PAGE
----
July 24, 2020

Fluking Humpback in Haro Strait

Humpback in Haro Strait

Olivia | M/V Kestrel | July 24th, 2020 | 10:00

We started off the trip by being one of the first boats out on the water for the day. That being said, we decided to start the trip by scanning some major bodies of water such as the Haro Strait. These tend to be hot spots for larger cetaceans and a great place to start. Additionally, we left the dock with a shore report of a potential Humpback Whale north of Lime Kiln Lighthouse. Unable to find this rumored Baleen Whale, we headed north towards Turn Point Lighthouse which sits on the United States side of the Canadian Border and western Boundary Pass. 

 

After admiring the lighthouse and the calm seas, we headed east up Boundary Pass and came along a shoal of Harbor Porpoise. We decided to stop and shut down the engines as a way to be respectful of these small cetaceans and watched as they surfaced for air all around us. We eventually headed south through John’s Pass and then between the Cactus Islands checking out the native longhouse, Harbor Seals, and a Bald Eagle scouting the horizon.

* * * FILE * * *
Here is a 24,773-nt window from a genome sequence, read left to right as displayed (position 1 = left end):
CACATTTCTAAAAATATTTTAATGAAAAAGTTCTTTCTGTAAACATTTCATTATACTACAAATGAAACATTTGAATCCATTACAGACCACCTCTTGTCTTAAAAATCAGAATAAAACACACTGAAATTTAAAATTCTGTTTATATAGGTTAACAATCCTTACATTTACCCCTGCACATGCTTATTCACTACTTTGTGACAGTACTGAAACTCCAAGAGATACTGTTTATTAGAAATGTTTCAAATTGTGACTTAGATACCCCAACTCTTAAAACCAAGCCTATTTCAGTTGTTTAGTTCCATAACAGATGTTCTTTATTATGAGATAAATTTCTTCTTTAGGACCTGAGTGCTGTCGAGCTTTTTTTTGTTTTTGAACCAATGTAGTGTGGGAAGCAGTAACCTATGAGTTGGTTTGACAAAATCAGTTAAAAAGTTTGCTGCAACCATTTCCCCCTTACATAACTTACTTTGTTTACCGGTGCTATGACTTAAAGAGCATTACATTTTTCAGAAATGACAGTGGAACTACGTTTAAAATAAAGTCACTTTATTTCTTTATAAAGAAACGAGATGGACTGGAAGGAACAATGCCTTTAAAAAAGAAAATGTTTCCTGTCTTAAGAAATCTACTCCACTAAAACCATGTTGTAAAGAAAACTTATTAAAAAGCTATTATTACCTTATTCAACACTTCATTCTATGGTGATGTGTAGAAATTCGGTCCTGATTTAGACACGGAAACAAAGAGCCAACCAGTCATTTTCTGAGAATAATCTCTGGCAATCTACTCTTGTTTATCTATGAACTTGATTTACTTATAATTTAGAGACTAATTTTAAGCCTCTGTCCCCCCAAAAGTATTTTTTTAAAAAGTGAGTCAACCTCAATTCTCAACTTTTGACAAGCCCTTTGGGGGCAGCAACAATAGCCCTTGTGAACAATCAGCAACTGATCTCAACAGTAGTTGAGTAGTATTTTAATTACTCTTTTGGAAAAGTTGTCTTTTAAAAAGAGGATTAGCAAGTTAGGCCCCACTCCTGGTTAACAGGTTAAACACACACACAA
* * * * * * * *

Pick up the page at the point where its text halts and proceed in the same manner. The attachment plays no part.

In the ninth inning of our trip, just as we were about to head in the direction of Friday Harbor, that same mystery Humpback Whale from earlier was spotted in the Haro Strait in the exact spot we were two hours prior. Typically, these Humpback Whales surface for about three or so breaths before going on the deeper dive to forage, flashing that tail fluke, and being underwater anywhere from three to ten minutes. This one, however, was fluking and diving every two minutes, providing us with heaps of tail flukes and lots of opportunities for photos. 

 

After a while of watching the sun soaked water droplets fall from the wide fluke of this Humpback Whale for about 10 minutes, we had to head back towards Friday Harbor. Having the opportunity to show our guests two types of cetaceans throughout our trip was such a beautiful way to spend the morning.